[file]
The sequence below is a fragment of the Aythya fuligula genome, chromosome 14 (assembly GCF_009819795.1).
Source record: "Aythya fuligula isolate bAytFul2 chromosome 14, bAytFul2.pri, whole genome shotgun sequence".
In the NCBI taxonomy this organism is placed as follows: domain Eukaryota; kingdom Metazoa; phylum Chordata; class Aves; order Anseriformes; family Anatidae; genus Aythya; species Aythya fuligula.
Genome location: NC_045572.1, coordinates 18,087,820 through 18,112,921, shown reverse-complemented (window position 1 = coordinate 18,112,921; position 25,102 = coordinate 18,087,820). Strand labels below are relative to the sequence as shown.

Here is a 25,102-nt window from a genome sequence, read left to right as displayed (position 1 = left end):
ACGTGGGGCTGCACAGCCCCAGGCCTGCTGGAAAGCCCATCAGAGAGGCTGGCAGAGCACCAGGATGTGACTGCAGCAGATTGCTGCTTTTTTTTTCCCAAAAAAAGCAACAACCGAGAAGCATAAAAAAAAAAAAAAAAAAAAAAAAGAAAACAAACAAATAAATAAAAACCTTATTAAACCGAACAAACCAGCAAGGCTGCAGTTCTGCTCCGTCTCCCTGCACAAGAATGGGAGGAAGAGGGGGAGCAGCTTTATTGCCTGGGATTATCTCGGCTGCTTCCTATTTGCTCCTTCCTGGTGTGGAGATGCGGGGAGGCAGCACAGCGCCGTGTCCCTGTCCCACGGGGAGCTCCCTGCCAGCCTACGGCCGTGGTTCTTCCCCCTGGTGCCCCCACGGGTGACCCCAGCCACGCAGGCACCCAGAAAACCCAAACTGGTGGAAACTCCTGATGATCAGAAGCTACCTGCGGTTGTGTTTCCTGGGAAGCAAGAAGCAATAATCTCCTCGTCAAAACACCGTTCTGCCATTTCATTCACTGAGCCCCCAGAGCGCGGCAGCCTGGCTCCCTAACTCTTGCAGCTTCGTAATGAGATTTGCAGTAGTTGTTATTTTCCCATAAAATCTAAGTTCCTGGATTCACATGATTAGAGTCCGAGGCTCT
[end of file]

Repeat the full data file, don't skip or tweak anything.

The sequence below is a fragment of the Aythya fuligula genome, chromosome 14 (assembly GCF_009819795.1).
Source record: "Aythya fuligula isolate bAytFul2 chromosome 14, bAytFul2.pri, whole genome shotgun sequence".
In the NCBI taxonomy this organism is placed as follows: domain Eukaryota; kingdom Metazoa; phylum Chordata; class Aves; order Anseriformes; family Anatidae; genus Aythya; species Aythya fuligula.
Genome location: NC_045572.1, coordinates 18,087,820 through 18,112,921, shown reverse-complemented (window position 1 = coordinate 18,112,921; position 25,102 = coordinate 18,087,820). Strand labels below are relative to the sequence as shown.

Here is a 25,102-nt window from a genome sequence, read left to right as displayed (position 1 = left end):
ACGTGGGGCTGCACAGCCCCAGGCCTGCTGGAAAGCCCATCAGAGAGGCTGGCAGAGCACCAGGATGTGACTGCAGCAGATTGCTGCTTTTTTTTTCCCAAAAAAAGCAACAACCGAGAAGCATAAAAAAAAAAAAAAAAAAAAAAAAGAAAACAAACAAATAAATAAAAACCTTATTAAACCGAACAAACCAGCAAGGCTGCAGTTCTGCTCCGTCTCCCTGCACAAGAATGGGAGGAAGAGGGGGAGCAGCTTTATTGCCTGGGATTATCTCGGCTGCTTCCTATTTGCTCCTTCCTGGTGTGGAGATGCGGGGAGGCAGCACAGCGCCGTGTCCCTGTCCCACGGGGAGCTCCCTGCCAGCCTACGGCCGTGGTTCTTCCCCCTGGTGCCCCCACGGGTGACCCCAGCCACGCAGGCACCCAGAAAACCCAAACTGGTGGAAACTCCTGATGATCAGAAGCTACCTGCGGTTGTGTTTCCTGGGAAGCAAGAAGCAATAATCTCCTCGTCAAAACACCGTTCTGCCATTTCATTCACTGAGCCCCCAGAGCGCGGCAGCCTGGCTCCCTAACTCTTGCAGCTTCGTAATGAGATTTGCAGTAGTTGTTATTTTCCCATAAAATCTAAGTTCCTGGATTCACATGATTAGAGTCCGAGGCTCT